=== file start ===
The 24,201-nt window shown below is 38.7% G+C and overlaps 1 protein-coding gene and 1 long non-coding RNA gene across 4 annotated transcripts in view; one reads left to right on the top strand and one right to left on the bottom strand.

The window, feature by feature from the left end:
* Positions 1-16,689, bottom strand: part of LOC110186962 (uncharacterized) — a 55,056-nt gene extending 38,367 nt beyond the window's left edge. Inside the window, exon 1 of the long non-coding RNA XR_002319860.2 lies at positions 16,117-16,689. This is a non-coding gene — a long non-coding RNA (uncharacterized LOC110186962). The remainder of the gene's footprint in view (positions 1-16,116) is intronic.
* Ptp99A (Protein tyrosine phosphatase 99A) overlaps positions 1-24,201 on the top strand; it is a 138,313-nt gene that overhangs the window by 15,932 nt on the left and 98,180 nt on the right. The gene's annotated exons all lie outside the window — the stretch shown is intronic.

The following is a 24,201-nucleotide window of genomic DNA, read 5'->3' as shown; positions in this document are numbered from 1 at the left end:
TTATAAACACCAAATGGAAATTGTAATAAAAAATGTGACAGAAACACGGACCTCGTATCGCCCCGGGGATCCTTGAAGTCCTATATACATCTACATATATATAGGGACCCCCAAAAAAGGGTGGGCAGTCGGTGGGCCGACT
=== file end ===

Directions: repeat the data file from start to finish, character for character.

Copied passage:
The 24,201-nt window shown below is 38.7% G+C and overlaps 1 protein-coding gene and 1 long non-coding RNA gene across 4 annotated transcripts in view; one reads left to right on the top strand and one right to left on the bottom strand.

The window, feature by feature from the left end:
* Positions 1-16,689, bottom strand: part of LOC110186962 (uncharacterized) — a 55,056-nt gene extending 38,367 nt beyond the window's left edge. Inside the window, exon 1 of the long non-coding RNA XR_002319860.2 lies at positions 16,117-16,689. This is a non-coding gene — a long non-coding RNA (uncharacterized LOC110186962). The remainder of the gene's footprint in view (positions 1-16,116) is intronic.
* Ptp99A (Protein tyrosine phosphatase 99A) overlaps positions 1-24,201 on the top strand; it is a 138,313-nt gene that overhangs the window by 15,932 nt on the left and 98,180 nt on the right. The gene's annotated exons all lie outside the window — the stretch shown is intronic.

The following is a 24,201-nucleotide window of genomic DNA, read 5'->3' as shown; positions in this document are numbered from 1 at the left end:
TTATAAACACCAAATGGAAATTGTAATAAAAAATGTGACAGAAACACGGACCTCGTATCGCCCCGGGGATCCTTGAAGTCCTATATACATCTACATATATATAGGGACCCCCAAAAAAGGGTGGGCAGTCGGTGGGCCGACT